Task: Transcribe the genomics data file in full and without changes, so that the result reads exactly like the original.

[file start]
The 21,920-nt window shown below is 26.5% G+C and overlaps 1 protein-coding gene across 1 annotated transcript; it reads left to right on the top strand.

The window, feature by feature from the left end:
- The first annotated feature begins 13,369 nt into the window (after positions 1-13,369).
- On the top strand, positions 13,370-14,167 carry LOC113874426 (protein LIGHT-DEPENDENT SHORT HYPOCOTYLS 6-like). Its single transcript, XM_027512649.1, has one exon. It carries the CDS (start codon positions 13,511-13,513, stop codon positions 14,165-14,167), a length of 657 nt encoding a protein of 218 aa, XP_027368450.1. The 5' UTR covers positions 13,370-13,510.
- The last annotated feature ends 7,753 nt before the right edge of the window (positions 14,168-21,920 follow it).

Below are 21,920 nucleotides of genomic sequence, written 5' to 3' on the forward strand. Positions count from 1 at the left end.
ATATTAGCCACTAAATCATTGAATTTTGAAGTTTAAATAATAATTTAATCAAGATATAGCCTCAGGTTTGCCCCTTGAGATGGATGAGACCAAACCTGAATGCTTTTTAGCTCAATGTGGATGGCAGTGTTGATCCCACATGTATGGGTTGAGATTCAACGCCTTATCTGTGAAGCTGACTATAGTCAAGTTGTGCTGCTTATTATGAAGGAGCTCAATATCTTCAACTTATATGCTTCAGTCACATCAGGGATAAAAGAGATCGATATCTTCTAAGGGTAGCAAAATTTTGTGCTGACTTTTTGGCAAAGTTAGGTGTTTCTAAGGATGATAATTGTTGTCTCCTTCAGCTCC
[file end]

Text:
The 21,920-nt window shown below is 26.5% G+C and overlaps 1 protein-coding gene across 1 annotated transcript; it reads left to right on the top strand.

The window, feature by feature from the left end:
- The first annotated feature begins 13,369 nt into the window (after positions 1-13,369).
- On the top strand, positions 13,370-14,167 carry LOC113874426 (protein LIGHT-DEPENDENT SHORT HYPOCOTYLS 6-like). Its single transcript, XM_027512649.1, has one exon. It carries the CDS (start codon positions 13,511-13,513, stop codon positions 14,165-14,167), a length of 657 nt encoding a protein of 218 aa, XP_027368450.1. The 5' UTR covers positions 13,370-13,510.
- The last annotated feature ends 7,753 nt before the right edge of the window (positions 14,168-21,920 follow it).

Below are 21,920 nucleotides of genomic sequence, written 5' to 3' on the forward strand. Positions count from 1 at the left end.
ATATTAGCCACTAAATCATTGAATTTTGAAGTTTAAATAATAATTTAATCAAGATATAGCCTCAGGTTTGCCCCTTGAGATGGATGAGACCAAACCTGAATGCTTTTTAGCTCAATGTGGATGGCAGTGTTGATCCCACATGTATGGGTTGAGATTCAACGCCTTATCTGTGAAGCTGACTATAGTCAAGTTGTGCTGCTTATTATGAAGGAGCTCAATATCTTCAACTTATATGCTTCAGTCACATCAGGGATAAAAGAGATCGATATCTTCTAAGGGTAGCAAAATTTTGTGCTGACTTTTTGGCAAAGTTAGGTGTTTCTAAGGATGATAATTGTTGTCTCCTTCAGCTCC